Thinking Outside the Box
If we take a team who think and act in the same way, with similar personalities and communication styles, the output of the work will generally be the same with an organised consensus each time. This makes it difficult if the end customer is different to this way of thinking or if a new employee with different ideas comes into the team as they’d feel less likely to share their thoughts and challenge existing ideas. With this work style, it is less likely for a business to thrive and truly reach a range of customers with different needs. It is also more likely to continue producing a homogenous workforce with less room for diverse thinking.
So imagine we took people from different cultures and backgrounds; the multitude of different ideas from personal and professional experience would allow for better problem-solving methods and results. Furthermore, bringing together people with varying thinking styles allows a problem to be tackled from all angles; some people might thrive in creatively generating new ideas, whereas others work analytically. Others take more of a big picture approach. Having a mix of thinkers stimulates creativity leading to effective decision making and potential for new ideas.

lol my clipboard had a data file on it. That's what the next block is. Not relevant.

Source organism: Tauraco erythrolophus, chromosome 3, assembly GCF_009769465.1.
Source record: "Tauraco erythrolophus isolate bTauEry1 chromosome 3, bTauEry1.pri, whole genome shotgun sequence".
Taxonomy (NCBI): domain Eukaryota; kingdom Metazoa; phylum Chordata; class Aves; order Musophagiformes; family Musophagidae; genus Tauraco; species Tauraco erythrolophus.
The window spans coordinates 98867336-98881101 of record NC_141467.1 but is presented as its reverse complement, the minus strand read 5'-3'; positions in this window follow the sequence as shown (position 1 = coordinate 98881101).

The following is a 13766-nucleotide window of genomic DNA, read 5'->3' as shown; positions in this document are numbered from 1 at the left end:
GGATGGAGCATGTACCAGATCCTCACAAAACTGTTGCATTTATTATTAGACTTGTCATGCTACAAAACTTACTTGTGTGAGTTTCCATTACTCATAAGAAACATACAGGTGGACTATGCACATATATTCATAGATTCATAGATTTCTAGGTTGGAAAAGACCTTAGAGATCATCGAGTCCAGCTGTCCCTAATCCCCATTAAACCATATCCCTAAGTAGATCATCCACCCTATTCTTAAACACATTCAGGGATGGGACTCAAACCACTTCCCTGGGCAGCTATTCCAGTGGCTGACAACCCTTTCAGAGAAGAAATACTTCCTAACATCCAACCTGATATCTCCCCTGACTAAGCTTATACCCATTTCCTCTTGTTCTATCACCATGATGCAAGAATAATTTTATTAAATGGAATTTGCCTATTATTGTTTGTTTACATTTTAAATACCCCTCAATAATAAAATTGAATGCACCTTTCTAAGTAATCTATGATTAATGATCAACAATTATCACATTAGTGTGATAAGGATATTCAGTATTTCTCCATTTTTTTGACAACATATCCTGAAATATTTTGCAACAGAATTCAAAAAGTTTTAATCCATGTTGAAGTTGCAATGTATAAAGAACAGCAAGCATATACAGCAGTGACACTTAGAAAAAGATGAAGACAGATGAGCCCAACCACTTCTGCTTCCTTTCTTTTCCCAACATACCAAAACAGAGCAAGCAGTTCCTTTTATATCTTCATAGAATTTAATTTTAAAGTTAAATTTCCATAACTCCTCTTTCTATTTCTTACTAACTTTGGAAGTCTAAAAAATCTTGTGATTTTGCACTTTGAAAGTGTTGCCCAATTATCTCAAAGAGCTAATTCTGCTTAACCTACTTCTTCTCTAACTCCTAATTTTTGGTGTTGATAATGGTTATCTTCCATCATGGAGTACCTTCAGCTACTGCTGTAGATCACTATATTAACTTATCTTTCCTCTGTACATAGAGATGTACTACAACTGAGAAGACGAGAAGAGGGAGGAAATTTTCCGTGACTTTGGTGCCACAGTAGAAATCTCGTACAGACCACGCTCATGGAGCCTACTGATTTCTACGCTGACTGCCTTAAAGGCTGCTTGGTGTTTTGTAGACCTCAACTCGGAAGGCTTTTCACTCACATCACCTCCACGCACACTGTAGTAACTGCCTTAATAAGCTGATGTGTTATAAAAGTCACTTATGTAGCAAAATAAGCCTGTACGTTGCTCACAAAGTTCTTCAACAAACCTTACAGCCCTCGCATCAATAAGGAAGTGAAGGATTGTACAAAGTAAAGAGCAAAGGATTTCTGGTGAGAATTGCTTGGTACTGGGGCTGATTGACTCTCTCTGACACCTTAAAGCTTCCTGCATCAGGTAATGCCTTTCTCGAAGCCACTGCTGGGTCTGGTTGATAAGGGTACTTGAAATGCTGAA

Robert Stevenson advocated that the more diverse a group is, the greater the potential to discover alternative ways to do something that may lead to improvement. This supports the idea that sometimes a process that has been in place for decades may not be the most efficient way of doing things, and different thinking styles, experiences and fresh perspectives can help inspire change.
Diversity of Thought & Financial Growth
Embracing individuality and different viewpoints can also help drive innovation and progress. A 2014 McKinsey study reinforced the link that a more diverse workforce yields high company financial performance. Using the 2014 diversity data, companies in the top quartile for gender diversity on their executive teams were 15% more likely to experience above-average profitability than companies in the fourth quartile. This number rose to 21% in the 2017 data set. For ethnic and cultural diversity, there was an increased likelihood of outperformance and profitability of 35%. This further bolsters the argument that a diverse workforce is integral to enabling business growth and modernisation.